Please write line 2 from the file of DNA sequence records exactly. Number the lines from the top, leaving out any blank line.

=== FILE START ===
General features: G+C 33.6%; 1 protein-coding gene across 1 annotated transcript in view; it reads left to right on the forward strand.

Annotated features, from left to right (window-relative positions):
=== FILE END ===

Annotated features, from left to right (window-relative positions):